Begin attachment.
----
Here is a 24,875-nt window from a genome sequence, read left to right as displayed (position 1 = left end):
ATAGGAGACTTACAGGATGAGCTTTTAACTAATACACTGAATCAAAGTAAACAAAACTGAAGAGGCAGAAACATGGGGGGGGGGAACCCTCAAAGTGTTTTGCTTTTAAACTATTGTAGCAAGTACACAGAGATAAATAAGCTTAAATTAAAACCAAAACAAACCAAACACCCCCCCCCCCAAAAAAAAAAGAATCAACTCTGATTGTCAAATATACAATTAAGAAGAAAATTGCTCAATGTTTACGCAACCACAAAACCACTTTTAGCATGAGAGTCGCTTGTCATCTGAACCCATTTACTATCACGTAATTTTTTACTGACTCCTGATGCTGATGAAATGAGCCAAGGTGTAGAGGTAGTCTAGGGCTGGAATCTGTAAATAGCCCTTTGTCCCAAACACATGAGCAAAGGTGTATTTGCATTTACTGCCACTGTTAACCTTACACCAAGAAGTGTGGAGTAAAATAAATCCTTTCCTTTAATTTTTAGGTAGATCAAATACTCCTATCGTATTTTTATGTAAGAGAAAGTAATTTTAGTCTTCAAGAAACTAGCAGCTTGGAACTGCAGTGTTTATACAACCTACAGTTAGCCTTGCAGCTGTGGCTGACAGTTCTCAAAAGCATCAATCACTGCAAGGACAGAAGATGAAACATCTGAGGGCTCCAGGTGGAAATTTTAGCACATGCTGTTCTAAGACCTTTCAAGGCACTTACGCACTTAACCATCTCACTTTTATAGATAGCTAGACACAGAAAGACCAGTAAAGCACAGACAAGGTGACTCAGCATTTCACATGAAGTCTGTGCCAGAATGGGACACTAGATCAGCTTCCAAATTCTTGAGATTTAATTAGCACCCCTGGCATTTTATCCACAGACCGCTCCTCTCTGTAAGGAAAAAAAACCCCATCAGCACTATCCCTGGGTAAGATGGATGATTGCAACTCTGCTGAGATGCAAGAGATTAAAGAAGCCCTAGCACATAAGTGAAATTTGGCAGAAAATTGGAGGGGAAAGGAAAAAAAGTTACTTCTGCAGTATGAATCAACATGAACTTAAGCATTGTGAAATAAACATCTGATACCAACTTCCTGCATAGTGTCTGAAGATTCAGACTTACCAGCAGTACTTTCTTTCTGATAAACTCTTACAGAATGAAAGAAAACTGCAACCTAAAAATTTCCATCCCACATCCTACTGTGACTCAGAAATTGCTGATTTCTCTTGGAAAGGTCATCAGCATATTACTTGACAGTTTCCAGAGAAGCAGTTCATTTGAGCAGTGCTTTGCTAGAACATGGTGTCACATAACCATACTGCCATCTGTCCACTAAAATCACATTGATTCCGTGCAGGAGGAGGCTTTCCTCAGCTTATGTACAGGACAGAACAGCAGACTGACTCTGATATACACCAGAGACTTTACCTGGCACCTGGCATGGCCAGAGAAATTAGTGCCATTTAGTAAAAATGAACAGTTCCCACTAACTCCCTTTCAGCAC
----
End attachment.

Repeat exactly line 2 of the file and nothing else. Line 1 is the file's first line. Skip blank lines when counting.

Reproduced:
ATAGGAGACTTACAGGATGAGCTTTTAACTAATACACTGAATCAAAGTAAACAAAACTGAAGAGGCAGAAACATGGGGGGGGGGAACCCTCAAAGTGTTTTGCTTTTAAACTATTGTAGCAAGTACACAGAGATAAATAAGCTTAAATTAAAACCAAAACAAACCAAACACCCCCCCCCCCAAAAAAAAAAGAATCAACTCTGATTGTCAAATATACAATTAAGAAGAAAATTGCTCAATGTTTACGCAACCACAAAACCACTTTTAGCATGAGAGTCGCTTGTCATCTGAACCCATTTACTATCACGTAATTTTTTACTGACTCCTGATGCTGATGAAATGAGCCAAGGTGTAGAGGTAGTCTAGGGCTGGAATCTGTAAATAGCCCTTTGTCCCAAACACATGAGCAAAGGTGTATTTGCATTTACTGCCACTGTTAACCTTACACCAAGAAGTGTGGAGTAAAATAAATCCTTTCCTTTAATTTTTAGGTAGATCAAATACTCCTATCGTATTTTTATGTAAGAGAAAGTAATTTTAGTCTTCAAGAAACTAGCAGCTTGGAACTGCAGTGTTTATACAACCTACAGTTAGCCTTGCAGCTGTGGCTGACAGTTCTCAAAAGCATCAATCACTGCAAGGACAGAAGATGAAACATCTGAGGGCTCCAGGTGGAAATTTTAGCACATGCTGTTCTAAGACCTTTCAAGGCACTTACGCACTTAACCATCTCACTTTTATAGATAGCTAGACACAGAAAGACCAGTAAAGCACAGACAAGGTGACTCAGCATTTCACATGAAGTCTGTGCCAGAATGGGACACTAGATCAGCTTCCAAATTCTTGAGATTTAATTAGCACCCCTGGCATTTTATCCACAGACCGCTCCTCTCTGTAAGGAAAAAAAACCCCATCAGCACTATCCCTGGGTAAGATGGATGATTGCAACTCTGCTGAGATGCAAGAGATTAAAGAAGCCCTAGCACATAAGTGAAATTTGGCAGAAAATTGGAGGGGAAAGGAAAAAAAGTTACTTCTGCAGTATGAATCAACATGAACTTAAGCATTGTGAAATAAACATCTGATACCAACTTCCTGCATAGTGTCTGAAGATTCAGACTTACCAGCAGTACTTTCTTTCTGATAAACTCTTACAGAATGAAAGAAAACTGCAACCTAAAAATTTCCATCCCACATCCTACTGTGACTCAGAAATTGCTGATTTCTCTTGGAAAGGTCATCAGCATATTACTTGACAGTTTCCAGAGAAGCAGTTCATTTGAGCAGTGCTTTGCTAGAACATGGTGTCACATAACCATACTGCCATCTGTCCACTAAAATCACATTGATTCCGTGCAGGAGGAGGCTTTCCTCAGCTTATGTACAGGACAGAACAGCAGACTGACTCTGATATACACCAGAGACTTTACCTGGCACCTGGCATGGCCAGAGAAATTAGTGCCATTTAGTAAAAATGAACAGTTCCCACTAACTCCCTTTCAGCAC